The Far East was captured in a dramatic attempt by Japan to seize its wealth of natural resources, the captured men, woman and children had to endure nearly four years of Japanese oppression.
The prisoners lived their captivity as an endless nightmare and with no hope many died of despair.
The fortunate to awaken from their ordeal were never the same again. The nightmares returned to haunt their sleep and the faces of those left behind have never left them.
Researching their ordeal to find answers has led many of us to experience their torment, we will never feel the pain they endured and fortunately we can awaken from the despair that became their living hell as Japanese Pow’s.
Walking In Their Steps
These articles contain many photos of places our loved ones walked whilst PoWs.
Hellfire Memorial - Erected in 2005
Ian’s Visit To Thialand by Ian Whyte
Songkurai by Patricia de Tisi
Thailand Trip by Keith Andrews and Mike Nellis
Please click on the titles above to view
The Fall of Singapore 70 Years On
From the Lanarkshire Yeomanry Group Newsletter on the recent Service of Remembrance at Newmains.
It includes the moving address given by the Rev. Paul Grant of St. Ninian's Parish Church, Stonehouse.
Please click on the links below
Address by Rev. Paul Grant
Submitted by Agnes Dougan
(The files above are in pdf format and will take a while to download)
Need help in researching, you will find helpful hints within these pages, A Start to Researching . As the years pass by many a descendant of these brave souls has researched those prisoner of war years. There are tools to help with the Fepow Story, Books, internet and the Fepows themselves. The Fepow Community has now added new tools for research purposes, the main research section being The Rising Sun . Translation of the Japanese words used by the prisoners is covered by the Word Translator , this started as a pamphlet given to the prisoners by the Japanese and has been enlarged upon. The Fepow Verse has been gathered together by the late Maurice Rooney. One of the ways to survive the prisoners ordeal was to turn to Religion, all prisoners beliefs are respected. The latest addition is the Abbreviations section, I was asked what ALSEA was, I thought life would be easier for us all with the forces abbreviations on.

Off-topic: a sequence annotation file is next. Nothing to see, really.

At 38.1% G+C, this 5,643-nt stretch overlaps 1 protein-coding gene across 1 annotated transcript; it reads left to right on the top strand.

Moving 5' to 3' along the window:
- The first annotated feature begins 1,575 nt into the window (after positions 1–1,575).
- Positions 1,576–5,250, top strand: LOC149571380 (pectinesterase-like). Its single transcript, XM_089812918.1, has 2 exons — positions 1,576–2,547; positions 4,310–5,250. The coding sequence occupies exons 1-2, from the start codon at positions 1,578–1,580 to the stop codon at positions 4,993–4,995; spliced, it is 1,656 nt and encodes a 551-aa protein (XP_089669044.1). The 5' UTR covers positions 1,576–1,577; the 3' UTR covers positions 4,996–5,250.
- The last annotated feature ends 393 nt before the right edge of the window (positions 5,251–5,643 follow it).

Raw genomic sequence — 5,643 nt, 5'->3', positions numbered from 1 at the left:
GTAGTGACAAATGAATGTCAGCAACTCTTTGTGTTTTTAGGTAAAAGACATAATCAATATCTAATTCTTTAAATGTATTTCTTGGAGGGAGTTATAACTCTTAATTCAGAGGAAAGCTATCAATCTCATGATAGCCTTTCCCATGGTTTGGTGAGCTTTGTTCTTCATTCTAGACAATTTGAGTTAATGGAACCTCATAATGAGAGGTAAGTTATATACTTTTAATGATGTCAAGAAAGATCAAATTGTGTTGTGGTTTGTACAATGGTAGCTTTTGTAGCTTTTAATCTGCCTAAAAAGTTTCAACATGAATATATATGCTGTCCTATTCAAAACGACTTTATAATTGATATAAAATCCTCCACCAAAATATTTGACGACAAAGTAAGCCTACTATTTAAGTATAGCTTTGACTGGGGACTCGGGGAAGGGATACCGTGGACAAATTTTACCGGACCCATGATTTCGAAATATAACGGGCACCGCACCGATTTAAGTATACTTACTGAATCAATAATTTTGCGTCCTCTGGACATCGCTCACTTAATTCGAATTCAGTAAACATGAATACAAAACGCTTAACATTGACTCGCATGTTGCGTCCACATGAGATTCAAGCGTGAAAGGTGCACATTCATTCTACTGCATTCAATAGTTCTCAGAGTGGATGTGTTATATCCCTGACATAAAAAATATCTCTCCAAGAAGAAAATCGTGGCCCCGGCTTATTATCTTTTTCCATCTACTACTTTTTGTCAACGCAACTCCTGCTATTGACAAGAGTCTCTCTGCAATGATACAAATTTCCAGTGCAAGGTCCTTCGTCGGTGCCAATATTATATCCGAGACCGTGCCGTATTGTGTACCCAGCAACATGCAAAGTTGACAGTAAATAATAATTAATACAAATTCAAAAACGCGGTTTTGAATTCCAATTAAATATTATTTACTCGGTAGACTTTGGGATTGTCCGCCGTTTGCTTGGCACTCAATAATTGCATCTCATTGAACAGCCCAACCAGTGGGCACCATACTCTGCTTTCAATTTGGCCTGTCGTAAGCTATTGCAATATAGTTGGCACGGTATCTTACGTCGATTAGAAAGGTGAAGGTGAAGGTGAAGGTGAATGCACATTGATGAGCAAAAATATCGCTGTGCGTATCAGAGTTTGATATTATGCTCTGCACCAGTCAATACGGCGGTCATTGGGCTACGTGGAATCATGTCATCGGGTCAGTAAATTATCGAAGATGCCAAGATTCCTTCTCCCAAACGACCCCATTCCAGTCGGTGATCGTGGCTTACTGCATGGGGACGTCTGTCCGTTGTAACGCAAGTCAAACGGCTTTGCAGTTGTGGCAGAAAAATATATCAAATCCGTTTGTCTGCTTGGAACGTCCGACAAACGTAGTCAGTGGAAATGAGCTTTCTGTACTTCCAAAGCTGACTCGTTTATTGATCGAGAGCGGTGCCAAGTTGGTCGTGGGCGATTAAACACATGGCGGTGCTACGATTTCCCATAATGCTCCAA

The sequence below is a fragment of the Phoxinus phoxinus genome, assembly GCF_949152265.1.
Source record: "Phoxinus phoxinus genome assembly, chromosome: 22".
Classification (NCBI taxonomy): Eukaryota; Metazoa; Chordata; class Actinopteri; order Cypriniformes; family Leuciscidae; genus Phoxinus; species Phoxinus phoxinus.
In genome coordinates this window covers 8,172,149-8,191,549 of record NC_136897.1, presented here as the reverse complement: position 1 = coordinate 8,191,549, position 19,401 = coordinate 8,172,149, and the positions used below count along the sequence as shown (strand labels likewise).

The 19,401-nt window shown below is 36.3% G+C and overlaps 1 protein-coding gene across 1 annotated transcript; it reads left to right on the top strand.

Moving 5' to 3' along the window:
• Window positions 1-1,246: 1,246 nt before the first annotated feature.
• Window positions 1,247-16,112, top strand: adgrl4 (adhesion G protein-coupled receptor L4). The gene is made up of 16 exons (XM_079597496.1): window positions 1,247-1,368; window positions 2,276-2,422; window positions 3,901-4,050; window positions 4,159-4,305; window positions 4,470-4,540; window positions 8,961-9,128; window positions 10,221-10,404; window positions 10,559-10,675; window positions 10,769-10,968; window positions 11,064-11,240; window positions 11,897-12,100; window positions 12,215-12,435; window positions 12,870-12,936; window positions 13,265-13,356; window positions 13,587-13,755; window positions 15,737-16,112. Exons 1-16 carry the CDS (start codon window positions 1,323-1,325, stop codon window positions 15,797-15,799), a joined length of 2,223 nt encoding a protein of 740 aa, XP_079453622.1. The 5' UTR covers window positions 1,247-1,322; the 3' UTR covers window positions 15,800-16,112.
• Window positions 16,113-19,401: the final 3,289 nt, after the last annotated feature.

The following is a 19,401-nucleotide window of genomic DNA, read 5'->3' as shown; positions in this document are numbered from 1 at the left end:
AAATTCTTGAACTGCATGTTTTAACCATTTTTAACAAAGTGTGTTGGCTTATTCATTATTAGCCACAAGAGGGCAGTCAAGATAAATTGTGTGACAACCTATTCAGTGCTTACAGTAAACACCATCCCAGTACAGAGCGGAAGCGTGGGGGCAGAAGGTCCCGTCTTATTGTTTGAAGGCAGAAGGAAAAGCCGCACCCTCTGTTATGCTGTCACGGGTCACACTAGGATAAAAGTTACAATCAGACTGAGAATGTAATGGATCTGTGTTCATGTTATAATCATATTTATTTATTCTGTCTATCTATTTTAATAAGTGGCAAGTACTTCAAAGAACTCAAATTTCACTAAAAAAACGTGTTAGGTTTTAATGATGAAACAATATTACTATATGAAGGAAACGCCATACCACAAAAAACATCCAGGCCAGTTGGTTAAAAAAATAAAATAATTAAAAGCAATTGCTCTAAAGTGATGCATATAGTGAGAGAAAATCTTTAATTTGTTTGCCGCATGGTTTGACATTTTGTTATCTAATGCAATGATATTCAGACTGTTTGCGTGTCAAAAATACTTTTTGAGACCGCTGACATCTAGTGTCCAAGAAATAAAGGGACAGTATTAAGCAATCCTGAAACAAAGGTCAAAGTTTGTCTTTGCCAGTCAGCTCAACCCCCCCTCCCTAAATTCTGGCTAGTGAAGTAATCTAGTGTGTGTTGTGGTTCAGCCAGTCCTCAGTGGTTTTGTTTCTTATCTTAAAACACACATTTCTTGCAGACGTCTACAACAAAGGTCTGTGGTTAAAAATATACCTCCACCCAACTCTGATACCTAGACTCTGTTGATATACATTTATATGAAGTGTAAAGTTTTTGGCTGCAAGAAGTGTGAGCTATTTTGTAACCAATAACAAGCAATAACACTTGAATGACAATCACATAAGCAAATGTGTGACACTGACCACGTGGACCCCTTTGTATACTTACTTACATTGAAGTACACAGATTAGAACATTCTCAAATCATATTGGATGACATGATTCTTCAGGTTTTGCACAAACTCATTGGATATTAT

Web Site Updates
After an email I believe it is advisable to advise browsers:-
- This is not an organisation
- The old FEPOW organisation is no more
- The FEPOW sites are written in my own time
- The Roll of Honour has taken priority since the 65th anniversary of liberty
- Being a one man band, I try my best, but it is impossible to cover all aspects of POW life
- Please use the Research section if extended research is required
- If you have written pages which will help others please email the link
- Otherwise please do not criticise, it doesn’t help
- It has taken about 22 years to put together information to help others, in my spare time
- Thanks to all those who have emailed with appreciation, it does means a lot
- All the sites I have written are in remembrance of those who lost their lives in the Far East
- Everything is free except the pins , any profit from these pays for wreaths
- It has cost a lot of time and money but is worth it for the FEPOW’s and my own fathers remembrance
Having gone through my childhood as a child of a FEPOW, I believe there is depth in my writings. I can not try to capture the horror of those years in the camps, but in the 1960’s my father gave me his diary to read, home life then began to make sense, screams in the night followed by shadowy footsteps, everything had to be eaten on ones plate, cloths were worn till they could not be any more, life was strange but my dad was there and will always be my hero.
Keep the candle burning, they deserve it !
The Naked Isle is written and sung by Jim Rowlands in remembrance of his grandfather Albert Owen Rowlands from the 600 gunners party. The Japanese reported that the ship carrying the prisoners was lost at sea after leaving Singapore, which is known as the Naked Isle.
It wasn’t till after the war the truth was found when a large mass grave was found on Ballali Island, the Japanese had used 517 of the fittest to construct a runway on Ballali Island leaving the sick at Rabaul, then when finished those of the 517 remaining alive were massacred by the Japanese.
436 bodies were exhumed on Ballali Island, those remaining of the 517 are believed to have died before the massacre and buried on the island.
The date of death given by the Commonwealth War Graves is the 5th March 1943 for those who died on Ballali Island, the correct date is not known.
Fepow Day Pin:-
To promote August 15th as Fepow Remembrance Day a pin is also being produced.
The pin will be 1 inch high in Fine Enamel with a butterfly clutch.
The estimated cost will be £1.00 + postage.
Please order via the printable form:- Order Form
If you require help please email Ron at:- Ron.Taylor@fepow-community.org.uk
I would like to thank Michael Hurst MBE for all the help he has given with this project.
Can now be found under Books